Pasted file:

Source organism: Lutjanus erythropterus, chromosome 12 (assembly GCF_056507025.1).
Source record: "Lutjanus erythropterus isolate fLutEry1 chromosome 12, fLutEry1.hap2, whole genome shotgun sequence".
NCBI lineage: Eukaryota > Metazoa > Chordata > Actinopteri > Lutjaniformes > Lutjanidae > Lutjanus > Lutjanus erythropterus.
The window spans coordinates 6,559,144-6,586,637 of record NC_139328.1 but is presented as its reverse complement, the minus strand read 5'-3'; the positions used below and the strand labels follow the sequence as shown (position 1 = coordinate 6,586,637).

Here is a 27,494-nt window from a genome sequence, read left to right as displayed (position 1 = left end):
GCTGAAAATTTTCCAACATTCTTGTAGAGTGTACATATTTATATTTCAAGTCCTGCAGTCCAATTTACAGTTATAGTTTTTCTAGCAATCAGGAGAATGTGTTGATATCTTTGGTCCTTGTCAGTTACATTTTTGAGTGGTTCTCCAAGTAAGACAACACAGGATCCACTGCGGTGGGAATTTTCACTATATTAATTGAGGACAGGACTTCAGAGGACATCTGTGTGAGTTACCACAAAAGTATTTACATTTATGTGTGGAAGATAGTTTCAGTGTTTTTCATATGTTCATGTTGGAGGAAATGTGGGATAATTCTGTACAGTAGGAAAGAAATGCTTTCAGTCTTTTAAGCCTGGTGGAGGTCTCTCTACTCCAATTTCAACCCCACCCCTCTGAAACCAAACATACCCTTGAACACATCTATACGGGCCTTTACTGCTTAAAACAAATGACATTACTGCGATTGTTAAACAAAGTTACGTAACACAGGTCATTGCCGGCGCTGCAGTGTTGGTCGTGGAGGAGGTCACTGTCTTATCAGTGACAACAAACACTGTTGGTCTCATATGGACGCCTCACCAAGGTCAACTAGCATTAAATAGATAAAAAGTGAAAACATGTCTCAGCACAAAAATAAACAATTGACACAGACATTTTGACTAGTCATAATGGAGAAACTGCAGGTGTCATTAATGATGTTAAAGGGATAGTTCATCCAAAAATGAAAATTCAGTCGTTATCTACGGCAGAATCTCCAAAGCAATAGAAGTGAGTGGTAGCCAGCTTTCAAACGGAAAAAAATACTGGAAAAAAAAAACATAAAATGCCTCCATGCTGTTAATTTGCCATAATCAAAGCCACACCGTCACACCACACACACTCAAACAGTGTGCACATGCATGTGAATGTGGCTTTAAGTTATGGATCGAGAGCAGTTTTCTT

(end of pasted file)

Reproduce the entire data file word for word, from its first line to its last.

Source organism: Lutjanus erythropterus, chromosome 12 (assembly GCF_056507025.1).
Source record: "Lutjanus erythropterus isolate fLutEry1 chromosome 12, fLutEry1.hap2, whole genome shotgun sequence".
NCBI lineage: Eukaryota > Metazoa > Chordata > Actinopteri > Lutjaniformes > Lutjanidae > Lutjanus > Lutjanus erythropterus.
The window spans coordinates 6,559,144-6,586,637 of record NC_139328.1 but is presented as its reverse complement, the minus strand read 5'-3'; the positions used below and the strand labels follow the sequence as shown (position 1 = coordinate 6,586,637).

Here is a 27,494-nt window from a genome sequence, read left to right as displayed (position 1 = left end):
GCTGAAAATTTTCCAACATTCTTGTAGAGTGTACATATTTATATTTCAAGTCCTGCAGTCCAATTTACAGTTATAGTTTTTCTAGCAATCAGGAGAATGTGTTGATATCTTTGGTCCTTGTCAGTTACATTTTTGAGTGGTTCTCCAAGTAAGACAACACAGGATCCACTGCGGTGGGAATTTTCACTATATTAATTGAGGACAGGACTTCAGAGGACATCTGTGTGAGTTACCACAAAAGTATTTACATTTATGTGTGGAAGATAGTTTCAGTGTTTTTCATATGTTCATGTTGGAGGAAATGTGGGATAATTCTGTACAGTAGGAAAGAAATGCTTTCAGTCTTTTAAGCCTGGTGGAGGTCTCTCTACTCCAATTTCAACCCCACCCCTCTGAAACCAAACATACCCTTGAACACATCTATACGGGCCTTTACTGCTTAAAACAAATGACATTACTGCGATTGTTAAACAAAGTTACGTAACACAGGTCATTGCCGGCGCTGCAGTGTTGGTCGTGGAGGAGGTCACTGTCTTATCAGTGACAACAAACACTGTTGGTCTCATATGGACGCCTCACCAAGGTCAACTAGCATTAAATAGATAAAAAGTGAAAACATGTCTCAGCACAAAAATAAACAATTGACACAGACATTTTGACTAGTCATAATGGAGAAACTGCAGGTGTCATTAATGATGTTAAAGGGATAGTTCATCCAAAAATGAAAATTCAGTCGTTATCTACGGCAGAATCTCCAAAGCAATAGAAGTGAGTGGTAGCCAGCTTTCAAACGGAAAAAAATACTGGAAAAAAAAAACATAAAATGCCTCCATGCTGTTAATTTGCCATAATCAAAGCCACACCGTCACACCACACACACTCAAACAGTGTGCACATGCATGTGAATGTGGCTTTAAGTTATGGATCGAGAGCAGTTTTCTT